‘The word “Italy” is a geographical expression, a description which is useful shorthand, but has none of the political significance the efforts of the revolutionary ideologues try to put on it’. So wrote that famous protector of European monarchism, Prince Clemens von Metternich, to the Austrian ambassador to France in April 1847.
Such a statement is far from a cruel one. Italian unity is a thought that is no less comfortable now than it was at the time the Red Shirts were storming Austrian positions under the guidance of that nationalist adventurer Guiseppe Garibaldi. This idea of national unity is even stranger given current calls by many for the north, most prominently the Lombard League, to secede. To be fair, this is hardly new (the League has been promoting this line for 20 years), but it seemed comedic given the sight of Silvio Berlusconi, trying to work, with much effort, a distinctly displeased crowd attending a ceremony to mark the 150th anniversary of Italian unification.
Always someone to make a fuss about certain occasions, Berlusconi decided that Italy should have the day off, 150 years after the day Victor Emanuel II came to the throne of a confused ensemble of city-states and entities. He might well have wished he had had the day off himself, as the trial approaches over his alleged payment for under-age sex. As he keeps piping on, in both chamber and out of chamber, the Italian leader feels beleaguered, barraged by allegations of impropriety wherever he stands.
Such an occasion was no excuse not to dabble in some humour. That national aberration known as the Italian flag came out across the country, as if allowed to roam around after a period of dusty incarceration. The ‘joke of the day’, as the paper Corriere Della Sera noted, was that the Tricolore was spotted on the balcony of the headquarters of the Northern League. How odd indeed (hence a joke), that the League premises would feature the flag in the first place. Oh, what fun it was to see the flag that day. After a brief period of fluttering (till noon), the offensive symbol was removed. ‘It was obviously a college prank,’ claimed national secretary Carlo Piatti.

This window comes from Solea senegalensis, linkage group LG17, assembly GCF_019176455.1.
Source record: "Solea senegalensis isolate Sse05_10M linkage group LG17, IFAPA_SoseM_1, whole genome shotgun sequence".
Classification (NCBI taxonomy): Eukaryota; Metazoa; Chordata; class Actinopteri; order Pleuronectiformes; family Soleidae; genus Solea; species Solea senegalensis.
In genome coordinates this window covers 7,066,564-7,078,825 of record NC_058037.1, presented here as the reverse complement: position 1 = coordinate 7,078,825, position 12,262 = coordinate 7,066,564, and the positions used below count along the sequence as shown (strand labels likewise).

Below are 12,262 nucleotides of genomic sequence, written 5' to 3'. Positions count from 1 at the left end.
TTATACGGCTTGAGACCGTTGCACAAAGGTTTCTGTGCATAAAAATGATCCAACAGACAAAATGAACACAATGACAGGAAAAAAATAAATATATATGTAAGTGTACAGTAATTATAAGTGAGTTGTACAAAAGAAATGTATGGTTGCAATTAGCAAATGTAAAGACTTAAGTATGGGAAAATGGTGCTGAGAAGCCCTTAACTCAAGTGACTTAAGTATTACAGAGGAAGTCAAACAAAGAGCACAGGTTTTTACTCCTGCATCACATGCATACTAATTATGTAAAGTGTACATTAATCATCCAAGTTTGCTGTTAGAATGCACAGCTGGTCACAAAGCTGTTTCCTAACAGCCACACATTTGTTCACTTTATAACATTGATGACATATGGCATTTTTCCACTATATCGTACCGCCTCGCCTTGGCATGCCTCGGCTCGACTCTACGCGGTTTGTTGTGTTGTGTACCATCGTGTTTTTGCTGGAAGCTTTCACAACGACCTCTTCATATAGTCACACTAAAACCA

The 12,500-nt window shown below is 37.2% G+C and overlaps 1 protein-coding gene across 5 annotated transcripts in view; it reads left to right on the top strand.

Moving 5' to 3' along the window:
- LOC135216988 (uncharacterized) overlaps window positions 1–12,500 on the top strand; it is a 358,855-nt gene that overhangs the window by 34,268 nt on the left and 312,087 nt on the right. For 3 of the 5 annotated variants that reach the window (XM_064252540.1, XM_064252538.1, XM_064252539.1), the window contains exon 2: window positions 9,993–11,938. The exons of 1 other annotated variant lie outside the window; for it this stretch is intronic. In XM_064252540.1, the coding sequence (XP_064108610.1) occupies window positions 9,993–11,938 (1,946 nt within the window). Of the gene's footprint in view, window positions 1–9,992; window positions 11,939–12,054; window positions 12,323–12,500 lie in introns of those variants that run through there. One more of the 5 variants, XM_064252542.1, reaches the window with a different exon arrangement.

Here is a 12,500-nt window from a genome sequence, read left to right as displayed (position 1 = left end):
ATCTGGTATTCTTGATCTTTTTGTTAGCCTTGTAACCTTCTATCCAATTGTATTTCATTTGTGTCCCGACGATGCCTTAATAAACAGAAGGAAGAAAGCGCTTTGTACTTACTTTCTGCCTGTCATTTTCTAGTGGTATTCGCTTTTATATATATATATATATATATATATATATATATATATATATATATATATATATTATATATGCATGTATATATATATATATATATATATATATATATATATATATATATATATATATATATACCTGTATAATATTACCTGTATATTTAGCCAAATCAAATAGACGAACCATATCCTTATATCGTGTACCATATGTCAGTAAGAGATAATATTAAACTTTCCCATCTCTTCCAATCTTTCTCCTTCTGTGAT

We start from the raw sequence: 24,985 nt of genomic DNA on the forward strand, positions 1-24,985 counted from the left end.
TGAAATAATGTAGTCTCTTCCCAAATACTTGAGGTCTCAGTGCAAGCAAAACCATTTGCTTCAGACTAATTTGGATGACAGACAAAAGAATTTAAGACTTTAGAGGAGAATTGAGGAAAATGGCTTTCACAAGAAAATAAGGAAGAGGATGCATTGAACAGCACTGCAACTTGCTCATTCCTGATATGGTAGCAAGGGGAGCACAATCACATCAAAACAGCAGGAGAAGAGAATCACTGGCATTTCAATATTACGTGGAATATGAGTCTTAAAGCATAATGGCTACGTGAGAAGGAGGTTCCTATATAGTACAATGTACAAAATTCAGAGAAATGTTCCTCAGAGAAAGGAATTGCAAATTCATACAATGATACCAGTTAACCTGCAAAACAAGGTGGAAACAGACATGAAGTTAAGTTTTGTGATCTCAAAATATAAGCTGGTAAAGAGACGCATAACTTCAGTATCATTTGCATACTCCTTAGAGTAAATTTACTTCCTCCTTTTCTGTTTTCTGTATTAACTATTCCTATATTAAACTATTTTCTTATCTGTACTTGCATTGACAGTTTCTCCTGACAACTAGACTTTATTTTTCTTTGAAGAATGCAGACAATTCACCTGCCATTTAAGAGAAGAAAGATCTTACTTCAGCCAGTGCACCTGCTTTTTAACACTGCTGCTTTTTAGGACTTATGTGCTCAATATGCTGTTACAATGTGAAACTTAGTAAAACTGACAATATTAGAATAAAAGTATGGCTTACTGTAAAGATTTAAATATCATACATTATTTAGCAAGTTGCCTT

There are those in various parts of Italy who hold little love for the herculean efforts that led to re-unification. Luis Durnwalder, president of South Tyrol, feels a heavy heart that the province remains part of Italy. ‘German speakers have nothing to celebrate. In 1919 we were not asked if we wanted to become part of Italy and for this reason we don’t take part in the celebrations’ (The Telegraph, Mar 17). Given that international relations consists of heavy bullying, finely-tuned pimping and much prostitution, it’s a wonder Durnwalder should even care.
In what became something of a spat, Maurizio Paniz, an MP the ruling People of Freedom Party considered the reaction gravely insulting to the rest of Italy. Others considered it an act of disenfranchisement to Italian speakers. Another prank (more real, and more tangible), would be to remove the bronze statue of Mussolini outside the courthouse in the provincial capital Bolzano. Durnwalder is seriously considering doing it himself.
One does not go to Italy to find unity, but its absence. Efforts to patch this reality up are doomed to fail. The richness of the country lies in its marked divisions that crisscross the country. Forget Berlusconi’s efforts at finding the solid whole, for whole is panoramic. Let it continue to be this most remarkable of geographical expressions, and mark its anniversary in appropriately sensuous and disorderly fashion.